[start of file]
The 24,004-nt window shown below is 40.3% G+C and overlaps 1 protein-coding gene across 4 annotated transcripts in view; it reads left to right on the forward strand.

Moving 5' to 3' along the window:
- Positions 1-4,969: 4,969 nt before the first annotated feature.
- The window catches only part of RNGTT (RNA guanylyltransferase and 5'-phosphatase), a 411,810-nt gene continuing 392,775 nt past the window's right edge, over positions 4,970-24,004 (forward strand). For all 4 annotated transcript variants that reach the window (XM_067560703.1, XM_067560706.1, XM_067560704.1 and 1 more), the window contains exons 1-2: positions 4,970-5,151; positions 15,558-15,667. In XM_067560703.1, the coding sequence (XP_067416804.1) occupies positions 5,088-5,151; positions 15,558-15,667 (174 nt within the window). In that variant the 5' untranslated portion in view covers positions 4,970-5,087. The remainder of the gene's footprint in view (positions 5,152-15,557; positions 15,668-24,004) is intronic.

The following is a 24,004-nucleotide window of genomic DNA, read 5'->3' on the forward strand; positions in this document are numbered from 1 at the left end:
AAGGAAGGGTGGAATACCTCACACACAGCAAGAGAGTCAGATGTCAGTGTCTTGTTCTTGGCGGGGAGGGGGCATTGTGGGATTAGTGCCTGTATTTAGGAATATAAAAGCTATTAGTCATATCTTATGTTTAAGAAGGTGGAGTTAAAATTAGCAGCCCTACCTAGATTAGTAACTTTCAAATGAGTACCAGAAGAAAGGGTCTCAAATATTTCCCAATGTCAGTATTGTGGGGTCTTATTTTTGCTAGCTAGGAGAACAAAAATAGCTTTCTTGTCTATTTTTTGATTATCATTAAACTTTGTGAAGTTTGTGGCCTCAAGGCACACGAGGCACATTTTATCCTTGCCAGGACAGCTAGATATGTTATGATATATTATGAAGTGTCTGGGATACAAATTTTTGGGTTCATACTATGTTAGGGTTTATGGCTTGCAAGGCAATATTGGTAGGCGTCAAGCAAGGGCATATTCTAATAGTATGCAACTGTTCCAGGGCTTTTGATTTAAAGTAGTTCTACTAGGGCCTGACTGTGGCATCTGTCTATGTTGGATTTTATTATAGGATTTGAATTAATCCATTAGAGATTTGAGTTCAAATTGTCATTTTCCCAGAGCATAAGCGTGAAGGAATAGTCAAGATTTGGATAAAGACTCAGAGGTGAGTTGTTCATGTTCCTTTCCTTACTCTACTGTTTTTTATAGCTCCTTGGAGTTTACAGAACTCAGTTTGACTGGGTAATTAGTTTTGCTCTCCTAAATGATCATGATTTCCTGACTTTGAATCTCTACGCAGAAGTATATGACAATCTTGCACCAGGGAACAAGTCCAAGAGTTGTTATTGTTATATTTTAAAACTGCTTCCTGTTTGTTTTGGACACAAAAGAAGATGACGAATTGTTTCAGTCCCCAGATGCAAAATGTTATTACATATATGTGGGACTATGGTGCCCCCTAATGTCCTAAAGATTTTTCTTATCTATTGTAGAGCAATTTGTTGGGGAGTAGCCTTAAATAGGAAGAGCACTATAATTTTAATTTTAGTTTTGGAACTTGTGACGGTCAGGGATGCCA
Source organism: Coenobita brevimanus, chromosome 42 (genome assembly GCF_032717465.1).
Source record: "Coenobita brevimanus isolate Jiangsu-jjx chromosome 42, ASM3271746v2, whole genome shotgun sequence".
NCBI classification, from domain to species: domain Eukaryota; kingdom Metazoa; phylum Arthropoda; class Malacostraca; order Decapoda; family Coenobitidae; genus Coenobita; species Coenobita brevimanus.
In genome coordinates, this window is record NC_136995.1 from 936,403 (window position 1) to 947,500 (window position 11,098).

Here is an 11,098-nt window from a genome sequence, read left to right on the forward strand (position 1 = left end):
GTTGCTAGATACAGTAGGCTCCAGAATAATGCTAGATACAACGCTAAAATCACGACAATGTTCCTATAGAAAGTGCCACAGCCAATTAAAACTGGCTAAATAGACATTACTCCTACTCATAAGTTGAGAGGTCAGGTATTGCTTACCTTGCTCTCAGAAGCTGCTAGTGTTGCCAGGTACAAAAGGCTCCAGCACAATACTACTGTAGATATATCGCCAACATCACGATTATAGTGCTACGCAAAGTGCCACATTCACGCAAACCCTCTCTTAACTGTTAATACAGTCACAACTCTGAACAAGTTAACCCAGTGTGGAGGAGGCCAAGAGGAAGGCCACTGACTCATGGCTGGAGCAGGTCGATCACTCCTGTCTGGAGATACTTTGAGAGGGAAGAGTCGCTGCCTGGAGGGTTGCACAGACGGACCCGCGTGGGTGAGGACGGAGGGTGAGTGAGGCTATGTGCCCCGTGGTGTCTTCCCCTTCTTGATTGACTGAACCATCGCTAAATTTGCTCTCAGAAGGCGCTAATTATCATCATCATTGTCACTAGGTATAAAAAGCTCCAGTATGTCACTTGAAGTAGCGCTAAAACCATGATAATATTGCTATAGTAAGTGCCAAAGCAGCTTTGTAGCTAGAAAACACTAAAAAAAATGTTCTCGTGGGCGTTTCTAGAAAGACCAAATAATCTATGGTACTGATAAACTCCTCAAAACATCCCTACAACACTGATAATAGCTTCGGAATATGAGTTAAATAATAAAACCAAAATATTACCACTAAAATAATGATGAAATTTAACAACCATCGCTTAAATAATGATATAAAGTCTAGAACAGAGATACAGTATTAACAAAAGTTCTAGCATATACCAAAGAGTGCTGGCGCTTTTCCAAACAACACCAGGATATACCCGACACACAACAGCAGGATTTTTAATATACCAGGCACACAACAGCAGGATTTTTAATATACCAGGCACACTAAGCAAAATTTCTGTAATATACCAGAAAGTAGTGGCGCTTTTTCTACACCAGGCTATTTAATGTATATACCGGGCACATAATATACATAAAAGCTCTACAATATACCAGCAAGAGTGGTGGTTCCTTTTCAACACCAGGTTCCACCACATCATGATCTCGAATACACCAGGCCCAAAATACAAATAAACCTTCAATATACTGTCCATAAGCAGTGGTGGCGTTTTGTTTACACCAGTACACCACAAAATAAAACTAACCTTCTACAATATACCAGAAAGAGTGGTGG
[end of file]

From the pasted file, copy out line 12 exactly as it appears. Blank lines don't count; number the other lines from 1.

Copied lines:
GTTGCTAGATACAGTAGGCTCCAGAATAATGCTAGATACAACGCTAAAATCACGACAATGTTCCTATAGAAAGTGCCACAGCCAATTAAAACTGGCTAAATAGACATTACTCCTACTCATAAGTTGAGAGGTCAGGTATTGCTTACCTTGCTCTCAGAAGCTGCTAGTGTTGCCAGGTACAAAAGGCTCCAGCACAATACTACTGTAGATATATCGCCAACATCACGATTATAGTGCTACGCAAAGTGCCACATTCACGCAAACCCTCTCTTAACTGTTAATACAGTCACAACTCTGAACAAGTTAACCCAGTGTGGAGGAGGCCAAGAGGAAGGCCACTGACTCATGGCTGGAGCAGGTCGATCACTCCTGTCTGGAGATACTTTGAGAGGGAAGAGTCGCTGCCTGGAGGGTTGCACAGACGGACCCGCGTGGGTGAGGACGGAGGGTGAGTGAGGCTATGTGCCCCGTGGTGTCTTCCCCTTCTTGATTGACTGAACCATCGCTAAATTTGCTCTCAGAAGGCGCTAATTATCATCATCATTGTCACTAGGTATAAAAAGCTCCAGTATGTCACTTGAAGTAGCGCTAAAACCATGATAATATTGCTATAGTAAGTGCCAAAGCAGCTTTGTAGCTAGAAAACACTAAAAAAAATGTTCTCGTGGGCGTTTCTAGAAAGACCAAATAATCTATGGTACTGATAAACTCCTCAAAACATCCCTACAACACTGATAATAGCTTCGGAATATGAGTTAAATAATAAAACCAAAATATTACCACTAAAATAATGATGAAATTTAACAACCATCGCTTAAATAATGATATAAAGTCTAGAACAGAGATACAGTATTAACAAAAGTTCTAGCATATACCAAAGAGTGCTGGCGCTTTTCCAAACAACACCAGGATATACCCGACACACAACAGCAGGATTTTTAATATACCAGGCACACAACAGCAGGATTTTTAATATACCAGGCACACTAAGCAAAATTTCTGTAATATACCAGAAAGTAGTGGCGCTTTTTCTACACCAGGCTATTTAATGTATATACCGGGCACATAATATACATAAAAGCTCTACAATATACCAGCAAGAGTGGTGGTTCCTTTTCAACACCAGGTTCCACCACATCATGATCTCGAATACACCAGGCCCAAAATACAAATAAACCTTCAATATACTGTCCATAAGCAGTGGTGGCGTTTTGTTTACACCAGTACACCACAAAATAAAACTAACCTTCTACAATATACCAGAAAGAGTGGTGG